On a typical weekday evening this summer in Whistler, B.C., tourists hoping to go out for dinner have faced waits of up to two hours at the few restaurants open and offering food.
On some days at the mountain bike park on Whistler Mountain, some of the lifts remain closed. Despite the throngs of tourists, many stores have limited hours.
Businesses in the mountain resort town north of Vancouver say they don't have enough staff to operate at full capacity.
"If you're trying to get dinner on a Tuesday or Wednesday night in town, forget it," said Kathi Jazic, owner of Elements Urban Tapas Lounge in Whistler.
Last week Jazic had so few staff available, she had to shut down dinner service for all but one night. She says she has become adept at closing her restaurant at a moment's notice when staff call in sick and, as is usually the case, can't be replaced.
The situation is much the same at many of the restaurants and shops across the popular Village Stroll, which usually beckons thousands of tourists from around the world as they hit the slopes during the day and roam the pedestrian walkways in the evenings in search of food, shopping and entertainment.
Jazic and other business leaders in Whistler say their community has been hit hard by a confluence of a long-standing housing crisis, an ongoing provincial labour shortage in the service sector and, now, immigration delays in bringing in new workers from abroad because of the pandemic.
According to a 2018 letter from the Whistler Chamber of Commerce to Patty Hajdu, the federal labour minister at the time, 65 per cent of the chamber's business members rely on temporary foreign workers. The vast majority of those workers, 95 per cent, come on a working holiday visa.
Now, with the busy winter season fast approaching and the Canadian border open once more to American tourists, business owners like Jazic are wondering what the future holds.
"Most of the [customers] have been really, really wonderful. They're very supportive. They're very understanding," Jazic said.
"But the tourists that are starting to come in now that we've opened up, they're slightly less enthusiastic about the way things are going here."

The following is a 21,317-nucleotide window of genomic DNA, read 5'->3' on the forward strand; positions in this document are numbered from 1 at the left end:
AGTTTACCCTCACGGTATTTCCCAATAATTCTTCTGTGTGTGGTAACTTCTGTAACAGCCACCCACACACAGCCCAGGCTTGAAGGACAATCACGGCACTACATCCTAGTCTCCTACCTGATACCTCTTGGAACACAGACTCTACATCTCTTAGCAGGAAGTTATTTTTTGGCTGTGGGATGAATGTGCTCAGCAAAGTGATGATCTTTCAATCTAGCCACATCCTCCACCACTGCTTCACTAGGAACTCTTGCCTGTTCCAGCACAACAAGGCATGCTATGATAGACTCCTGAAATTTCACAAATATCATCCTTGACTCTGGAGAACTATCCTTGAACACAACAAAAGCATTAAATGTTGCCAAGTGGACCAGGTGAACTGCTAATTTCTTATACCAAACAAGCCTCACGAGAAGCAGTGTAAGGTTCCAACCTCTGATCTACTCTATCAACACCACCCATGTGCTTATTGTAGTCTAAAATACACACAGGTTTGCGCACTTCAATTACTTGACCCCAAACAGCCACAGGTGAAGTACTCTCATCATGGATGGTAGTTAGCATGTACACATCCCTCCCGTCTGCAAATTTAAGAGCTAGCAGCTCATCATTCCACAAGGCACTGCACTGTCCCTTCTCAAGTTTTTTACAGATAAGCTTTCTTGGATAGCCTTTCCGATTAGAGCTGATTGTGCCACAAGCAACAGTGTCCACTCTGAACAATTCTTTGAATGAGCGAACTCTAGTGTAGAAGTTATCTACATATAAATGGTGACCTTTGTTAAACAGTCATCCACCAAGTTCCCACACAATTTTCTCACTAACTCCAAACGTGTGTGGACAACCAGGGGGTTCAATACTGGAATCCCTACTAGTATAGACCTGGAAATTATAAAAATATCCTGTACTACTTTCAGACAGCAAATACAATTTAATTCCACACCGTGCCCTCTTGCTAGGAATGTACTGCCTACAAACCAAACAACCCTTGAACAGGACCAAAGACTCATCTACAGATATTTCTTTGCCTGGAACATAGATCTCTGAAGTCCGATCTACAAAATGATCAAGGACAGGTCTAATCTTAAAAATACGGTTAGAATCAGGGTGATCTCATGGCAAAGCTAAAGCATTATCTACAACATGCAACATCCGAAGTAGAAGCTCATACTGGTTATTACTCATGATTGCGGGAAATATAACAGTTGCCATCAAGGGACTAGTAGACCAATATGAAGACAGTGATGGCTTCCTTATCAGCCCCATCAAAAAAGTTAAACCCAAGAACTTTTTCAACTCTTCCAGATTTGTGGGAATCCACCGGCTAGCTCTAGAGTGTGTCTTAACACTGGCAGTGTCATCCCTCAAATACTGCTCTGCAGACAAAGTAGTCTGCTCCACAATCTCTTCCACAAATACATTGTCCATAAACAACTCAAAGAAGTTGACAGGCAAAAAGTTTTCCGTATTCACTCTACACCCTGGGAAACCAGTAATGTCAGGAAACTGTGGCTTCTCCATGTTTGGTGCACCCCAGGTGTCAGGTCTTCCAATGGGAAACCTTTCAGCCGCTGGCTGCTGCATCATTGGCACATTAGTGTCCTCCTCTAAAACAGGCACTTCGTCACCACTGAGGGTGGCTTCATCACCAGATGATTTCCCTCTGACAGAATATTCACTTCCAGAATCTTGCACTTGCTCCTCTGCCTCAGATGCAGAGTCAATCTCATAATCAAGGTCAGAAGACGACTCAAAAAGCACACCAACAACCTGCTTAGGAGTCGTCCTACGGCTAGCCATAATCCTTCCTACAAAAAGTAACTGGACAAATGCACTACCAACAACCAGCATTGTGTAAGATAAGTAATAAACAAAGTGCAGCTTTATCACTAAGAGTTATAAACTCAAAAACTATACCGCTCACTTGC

Jack Crompton, mayor of the Resort Municipality of Whistler, says the region is taking an "all hands on deck" approach to the problem.
The municipality continues to invest in affordable housing, Crompton says, and has been advocating for more access to the holiday working visa program.
"We're seeing around the world a labour shortage in the tourism and hospitality sector. And certainly Whistler is no different," he said.
Crompton says the resort has dealt with staffing shortages in the past, and he has the utmost confidence in local businesses' ability to find a creative solution to the problem.
For Christina Kelly, operations manager at Whistler's Aava Hotel, that has meant trying to find new pockets of potential new workers. Kelly says the hotel had to rebuild its staff from scratch last summer after it closed for three months at the beginning of the pandemic.
Now, the hotel only operates at 80 per cent capacity because it doesn't have enough room attendants to clean after guests leave — current provincial health orders prohibit them from offering daily room cleaning services.
"We're not getting resumes from any direction," Kelly said. "Regular forms of hiring have just not been working."
Most staff have been working six days a week to keep the hotel running, she says — a solution she worries about for the long term as workers begin to feel the toll physically and emotionally.
And although the winter season brings a different pace to the hotel, with longer stays that require less maintenance, Kelly says she doesn't see being able to increase capacity anytime soon.
"Everybody is stretched thin," she said.